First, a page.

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Overview | Lesson 1 | Lesson 2 | Lesson 3 | Lesson 4
Pulp and the True Confession
Students will work with a basic convention of pulp writing - verisimilitude, or the façade of the 'true story'. A model for analyzing pulp primary texts for literary and cultural elements will be presented as a basis for further group and individual investigation. Six stories from the January 1946 issue of Sensational Crime Confessions and/or "Les aventures amoureuses d'un 'lumberjack"' from Drames de l'amour will be the focus of textual study.
- Apply an analytical model to the critical reading of popular pulp writing
- Explore dimensions of the literary devise of verisimilitude in pulp writing: the façade of the 'true account from real files', the goal of vicarious participation, entering into the workings of the criminal mind and its effects, moralism (ie. teaching a 'lesson'), and popular fiction as an escape from major social / political issues
- Examine the 'true confession' in contemporary popular writing and in internet culture
- Write an account using the 'true confession' pulp genre conventions based on a current news story involving crime
1. Availability of a copy of Carolyn Strange and Tina Loo's True Crime, True North: The Golden Age of Canadian Pulp Magazines (Raincoast Books, 2004) and/or Li-que-Fasc. Litterature québécoise en fascicules (http://membres.lycos.fr/liquefasc in french only) would provide additional background information on popular pulp crime writing such as that presented in this lesson, and on authors like Philip Godsell, Thomas P. Kelley and Charles Gamelin. The book is amply illustrated with cover art and illustrations from Canadian pulp magazines of the 1940s.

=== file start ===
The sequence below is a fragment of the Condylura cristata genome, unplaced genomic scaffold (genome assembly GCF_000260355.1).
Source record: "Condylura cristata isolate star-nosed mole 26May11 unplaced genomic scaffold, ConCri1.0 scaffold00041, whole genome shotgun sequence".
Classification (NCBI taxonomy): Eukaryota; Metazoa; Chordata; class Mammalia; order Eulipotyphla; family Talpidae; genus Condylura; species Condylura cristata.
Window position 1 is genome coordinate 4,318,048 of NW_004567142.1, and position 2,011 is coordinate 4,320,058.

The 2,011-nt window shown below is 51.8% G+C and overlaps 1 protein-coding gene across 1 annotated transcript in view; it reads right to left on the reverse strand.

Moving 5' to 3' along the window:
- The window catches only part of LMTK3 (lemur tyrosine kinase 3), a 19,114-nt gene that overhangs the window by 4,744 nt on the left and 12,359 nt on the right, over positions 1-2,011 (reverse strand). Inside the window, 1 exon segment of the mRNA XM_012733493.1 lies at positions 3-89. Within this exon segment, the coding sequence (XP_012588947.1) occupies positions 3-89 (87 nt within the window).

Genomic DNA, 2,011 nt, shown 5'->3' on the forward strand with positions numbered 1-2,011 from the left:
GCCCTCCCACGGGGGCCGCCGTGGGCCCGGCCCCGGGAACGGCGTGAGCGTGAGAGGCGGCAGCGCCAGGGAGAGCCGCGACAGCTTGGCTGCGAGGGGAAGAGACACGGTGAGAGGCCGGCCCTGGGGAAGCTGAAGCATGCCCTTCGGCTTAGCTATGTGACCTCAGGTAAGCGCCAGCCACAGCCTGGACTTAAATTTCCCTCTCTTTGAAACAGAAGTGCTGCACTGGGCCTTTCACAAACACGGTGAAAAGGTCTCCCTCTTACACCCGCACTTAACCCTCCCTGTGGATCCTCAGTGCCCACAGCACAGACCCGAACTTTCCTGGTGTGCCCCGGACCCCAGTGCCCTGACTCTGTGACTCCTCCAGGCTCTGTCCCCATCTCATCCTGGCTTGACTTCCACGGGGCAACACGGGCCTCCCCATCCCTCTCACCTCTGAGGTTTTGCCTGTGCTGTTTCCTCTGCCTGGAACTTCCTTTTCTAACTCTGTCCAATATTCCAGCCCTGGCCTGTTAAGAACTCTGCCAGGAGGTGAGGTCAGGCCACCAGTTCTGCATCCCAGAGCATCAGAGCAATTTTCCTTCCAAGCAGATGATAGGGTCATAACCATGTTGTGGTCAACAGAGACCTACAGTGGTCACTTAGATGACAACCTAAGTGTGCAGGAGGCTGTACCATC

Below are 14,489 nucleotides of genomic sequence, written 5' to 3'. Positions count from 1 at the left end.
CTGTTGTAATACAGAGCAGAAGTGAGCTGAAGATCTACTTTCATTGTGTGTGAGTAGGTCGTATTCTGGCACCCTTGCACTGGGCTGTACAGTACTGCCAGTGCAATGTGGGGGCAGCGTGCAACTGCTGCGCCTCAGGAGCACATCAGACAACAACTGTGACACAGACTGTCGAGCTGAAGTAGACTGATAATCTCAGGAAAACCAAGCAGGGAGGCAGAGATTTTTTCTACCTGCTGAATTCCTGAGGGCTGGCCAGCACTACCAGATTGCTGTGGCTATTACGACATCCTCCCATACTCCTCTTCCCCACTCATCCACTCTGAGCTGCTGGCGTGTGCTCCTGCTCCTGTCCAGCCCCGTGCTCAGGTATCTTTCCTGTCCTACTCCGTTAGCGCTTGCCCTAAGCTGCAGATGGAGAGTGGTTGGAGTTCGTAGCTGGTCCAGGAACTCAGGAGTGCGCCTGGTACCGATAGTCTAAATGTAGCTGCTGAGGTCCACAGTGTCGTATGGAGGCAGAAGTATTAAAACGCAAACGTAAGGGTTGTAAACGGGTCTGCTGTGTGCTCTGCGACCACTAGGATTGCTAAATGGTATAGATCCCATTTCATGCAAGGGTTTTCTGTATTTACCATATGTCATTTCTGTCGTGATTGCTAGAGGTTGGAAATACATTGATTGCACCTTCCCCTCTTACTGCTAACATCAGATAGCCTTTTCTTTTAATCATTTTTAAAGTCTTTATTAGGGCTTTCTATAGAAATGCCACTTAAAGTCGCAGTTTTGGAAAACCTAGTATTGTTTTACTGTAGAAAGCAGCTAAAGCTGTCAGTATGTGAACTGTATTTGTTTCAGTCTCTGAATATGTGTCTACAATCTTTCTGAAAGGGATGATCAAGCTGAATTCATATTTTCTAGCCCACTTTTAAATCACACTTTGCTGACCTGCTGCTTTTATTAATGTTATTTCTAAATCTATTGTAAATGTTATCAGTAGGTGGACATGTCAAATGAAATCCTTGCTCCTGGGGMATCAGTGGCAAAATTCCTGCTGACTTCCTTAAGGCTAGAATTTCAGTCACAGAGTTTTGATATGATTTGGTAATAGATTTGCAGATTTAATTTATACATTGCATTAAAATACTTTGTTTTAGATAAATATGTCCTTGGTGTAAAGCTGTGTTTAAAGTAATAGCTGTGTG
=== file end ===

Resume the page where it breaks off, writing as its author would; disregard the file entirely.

- 2. Other useful background resources include "Montreal's 'press jaune.'"
- Culture of Cities: Montreal, Dublin, Toronto, Berlin. McGill ResearchTeam. (www.arts.mcgill.ca/programs/AHCS/cultureofcities/Gallery2/front.html)
- "Quebec's romans en fascicules."
- Culture of Cities: Montreal, Dublin, Toronto, Berlin. McGill Research Team
- "Culture of Cities: Print Culture and Urban Visuality." - by Will Straw
- Culture of Cities: Montreal, Dublin, Toronto, Berlin. McGill Research Team
3. Prepare an overhead of "A model for the literary and cultural study of pulp fiction" (Handout 2.1).
4. Have copies of the evaluation rubric for a 'true confessions' story (Handout 2.2).
5. Have available texts of the following stories from the Tales From the Vault Website www.collectionscanada.gc.ca/pulp/index-e.html:
- a. "Passion Drove Me To Kill" (Sensational Crime Confessions, January 1946, p. 10)
- b. "I Was the Moll of a Hot Car Mob" (Sensational Crime Confessions, January 1946, p. 32)
- c. "A Monster Murdered My Wife" (Sensational Crime Confessions, January 1946, p. 20)